“This season has been absolutely amazing,” she said during a post-meet news conference. “Throughout my five years of doing gymnastics, being here has been the most amazing experience. They have welcomed me so much and it feels like a family. They have done nothing but accept me. It feels like I’ve been here forever with them.

“We’re so close. We laugh. We’re sisters, and I really appreciate being able to have teammates that really support me and love me and want to see me do well. It’s been an amazing journey. I’m really excited to be here.”

Coach Janelle McDonald said she wasn’t concerned when she first spoke to Reed and learned the Landover, Md., native hadn’t been in the gym for a while. She believed it was enough that Reed was working out, and she had faith Reed would regain her gymnastics skills quickly.

“When she came in for fall, we knew we needed to pace her a little bit to make sure that we could build her strength and conditioning and skill level back up in a way that wasn’t going to beat her up,” McDonald said.

“She’s an amazing athlete. Her skill level is through the roof. The energy she brings every day and the work ethic she puts into her training, it’s inspiring, especially after taking that time off. She’s just the ultimate teammate. I think that’s the best thing I can say about her is she shows up every day for her team. Whether that’s in her gymnastics or a pep talk on the side, she just shows up for her team and we’re so grateful she’s a Bruin now.”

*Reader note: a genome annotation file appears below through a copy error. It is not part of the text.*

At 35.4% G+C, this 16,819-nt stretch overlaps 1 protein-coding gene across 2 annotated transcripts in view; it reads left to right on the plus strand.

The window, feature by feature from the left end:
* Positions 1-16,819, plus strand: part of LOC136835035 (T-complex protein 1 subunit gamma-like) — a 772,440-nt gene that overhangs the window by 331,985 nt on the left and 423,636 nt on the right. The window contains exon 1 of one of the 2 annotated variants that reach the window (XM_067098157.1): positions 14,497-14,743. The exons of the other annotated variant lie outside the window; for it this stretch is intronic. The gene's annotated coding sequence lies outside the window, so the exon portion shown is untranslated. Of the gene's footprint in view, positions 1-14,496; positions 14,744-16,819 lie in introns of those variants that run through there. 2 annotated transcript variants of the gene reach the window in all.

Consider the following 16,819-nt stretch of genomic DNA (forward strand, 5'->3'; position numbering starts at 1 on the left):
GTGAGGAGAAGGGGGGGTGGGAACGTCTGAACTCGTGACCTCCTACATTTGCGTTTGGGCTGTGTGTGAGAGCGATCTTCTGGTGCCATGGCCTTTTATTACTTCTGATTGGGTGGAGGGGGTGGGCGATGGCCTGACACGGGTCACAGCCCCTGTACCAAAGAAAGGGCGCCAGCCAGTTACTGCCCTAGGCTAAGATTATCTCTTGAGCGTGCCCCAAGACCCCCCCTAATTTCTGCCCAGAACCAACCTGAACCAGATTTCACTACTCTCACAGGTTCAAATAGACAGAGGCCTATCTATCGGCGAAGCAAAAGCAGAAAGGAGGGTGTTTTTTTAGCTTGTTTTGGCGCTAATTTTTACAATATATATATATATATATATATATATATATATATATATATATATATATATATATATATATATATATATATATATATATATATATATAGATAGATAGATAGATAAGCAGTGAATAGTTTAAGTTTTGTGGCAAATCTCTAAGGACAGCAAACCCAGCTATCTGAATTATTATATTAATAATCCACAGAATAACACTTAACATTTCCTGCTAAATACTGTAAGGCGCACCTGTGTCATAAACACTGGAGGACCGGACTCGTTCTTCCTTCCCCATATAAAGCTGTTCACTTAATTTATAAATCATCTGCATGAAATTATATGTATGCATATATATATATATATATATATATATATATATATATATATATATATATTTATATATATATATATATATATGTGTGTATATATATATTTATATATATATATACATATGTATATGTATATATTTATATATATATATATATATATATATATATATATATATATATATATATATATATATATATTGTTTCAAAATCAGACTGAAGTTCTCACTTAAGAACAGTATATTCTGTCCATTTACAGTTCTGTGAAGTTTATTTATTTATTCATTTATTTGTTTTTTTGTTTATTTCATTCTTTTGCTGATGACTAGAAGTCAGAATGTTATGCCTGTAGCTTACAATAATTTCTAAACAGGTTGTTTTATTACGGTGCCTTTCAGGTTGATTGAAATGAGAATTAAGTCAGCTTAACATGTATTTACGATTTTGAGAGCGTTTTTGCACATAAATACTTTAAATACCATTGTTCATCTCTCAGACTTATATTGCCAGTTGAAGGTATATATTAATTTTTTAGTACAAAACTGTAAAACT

Read more: Inside UCLA gymnast Emma Malabuyo's push to juggle classes and qualify for the Olympics

Even if her first training session as a Bruin didn’t go so well. “She was sore for a good two weeks,” McDonald said, smiling.

Being a Bruin hit home with Reed on Monday, when UCLA gymnastics alumni were honored after the meet. The names on the wall of their practice gym came alive, and Reed appreciated it. An aspiring physician’s assistant, she met a former gymnast who is established in that field and offered to mentor her.

“Seeing the African American women gymnasts that came before me here, they’ve been so much help,” Reed said. “They’ve been like, ‘You all got this.’ I like being able to set the bar very high and also be able to have role models.”

She hasn’t yet reached her previous performance level, but that’s coming.

“I would say I'm pretty close. I'm almost there,” she said. “I feel like the little details definitely was something I was very mindful of at Florida and I'm trying to remember those little details and not compare myself, as much as I possibly can, to the old me because I am a different person, I'm in a different environment and I love being here.

“So I'm almost there and I'm really excited about it, but I would say I'm definitely a happier gymnast than I've ever been."

That she's no longer gasping for air is a bonus.

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This story originally appeared in Los Angeles Times.